Little Coding Tricks

In this article we will learn little tricks in coding that will make our development faster and our code better.

String.Compare

There are instances when we need to check if a particular string is equal to another string and this is what we usually write in our code:

 if (string1==string2)

    {

        //do stuff here

    }

    if (string.Compare(string1.Trim(), string2.Trim(), true))

    // the last parameter decides if you want to compare case or not.

    {

        // do stuff here

    }

Also remember 
to trim your strings before comparison as there are instances where the user 
enters data with a space at the end or beginning and it takes a long to find out 
that the space in the string was the culprit for comparison. Please also look at 
String.Equals() docmentation.

using Statements

How many times 
have we used made that mess at the dining table and left that empty plates to be 
picked up by the maid, only if you could have picked up that plate and kept it 
in the kitchen yourself that would save the maids time to put that in the 
garbage bag outside. Thank goodness we have using statement to help us while 
writing our code, it ensures that the object is disposed upon its use and you do 
not need worry about that any more.
Example : 

using (Font font3 = new Font("Verdana", 7.0f),font4 = new Font("Calibri", 8.0f)){

// Use font3 and font4.}

In the above example we when the code execution crosses the end braces the instance of object font3 and font4 are disposed.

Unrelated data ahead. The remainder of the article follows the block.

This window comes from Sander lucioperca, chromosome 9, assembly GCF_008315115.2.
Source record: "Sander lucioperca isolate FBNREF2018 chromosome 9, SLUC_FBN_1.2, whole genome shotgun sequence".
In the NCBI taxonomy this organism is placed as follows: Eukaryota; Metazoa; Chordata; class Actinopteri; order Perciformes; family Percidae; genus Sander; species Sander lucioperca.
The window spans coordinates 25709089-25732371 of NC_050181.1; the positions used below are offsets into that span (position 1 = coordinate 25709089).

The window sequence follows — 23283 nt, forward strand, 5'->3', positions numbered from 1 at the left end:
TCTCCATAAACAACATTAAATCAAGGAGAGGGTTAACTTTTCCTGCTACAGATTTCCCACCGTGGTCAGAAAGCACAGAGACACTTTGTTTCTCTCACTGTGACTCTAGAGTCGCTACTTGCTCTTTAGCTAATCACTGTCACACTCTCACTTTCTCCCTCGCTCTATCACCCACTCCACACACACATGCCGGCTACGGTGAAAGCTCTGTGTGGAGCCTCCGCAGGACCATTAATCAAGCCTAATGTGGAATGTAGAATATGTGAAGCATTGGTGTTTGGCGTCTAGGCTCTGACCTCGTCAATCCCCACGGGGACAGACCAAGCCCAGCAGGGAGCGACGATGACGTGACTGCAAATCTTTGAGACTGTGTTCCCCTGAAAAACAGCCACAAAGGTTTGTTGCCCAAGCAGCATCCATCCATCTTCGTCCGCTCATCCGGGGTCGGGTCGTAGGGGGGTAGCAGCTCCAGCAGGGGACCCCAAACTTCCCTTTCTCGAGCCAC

Have you ever thought what will happen in the case below, why don't you try this and figure out yourself? Font font2 = new Font("Verdana", 7.0f);

using (font2) // not recommended, but still let's do it

    { // use font2

    {

float f = font2.GetHeight(); // what will happen here?

 

Case 1 : Or what will happen in the below cases :
using
(Font font3 = new Font("Verdana", 7.0f))
{throw new Exception("This is the exception");}

Case 2 :

using (Font font3 = new Font("Verdana", 7.0f)){

return;}

Is font3 still alive in both the above cases ?
Auto-Properties

If you do not have any additional logic involved in your property declaration you can take advantage of the auto
implementation of the properties.
Example :

class Employee

{

//Auto Properties for get and set    

public double TotalSalary {get; set; }

public string EmpName {get; set; }

public int EmpID {get; set; }

    // Constructor      

    public Employee(double totalSalary, string empName, int empID)

    {

         TotalSalary = totalSalary;

         EmpName = empName; EmpID = empID;    }

    // .. methods, etc. }

}

 

Here we see that there is no need to create a private variable for our property as well as assigning the value, this will
be done automatically by the compiler.
string.IsNullOrEmpty
There are instances in our code where we need to check if the string is null/nothing or its value is blank/empty, what

we usually write is :

if (mystring == null || mystring == String.Empty){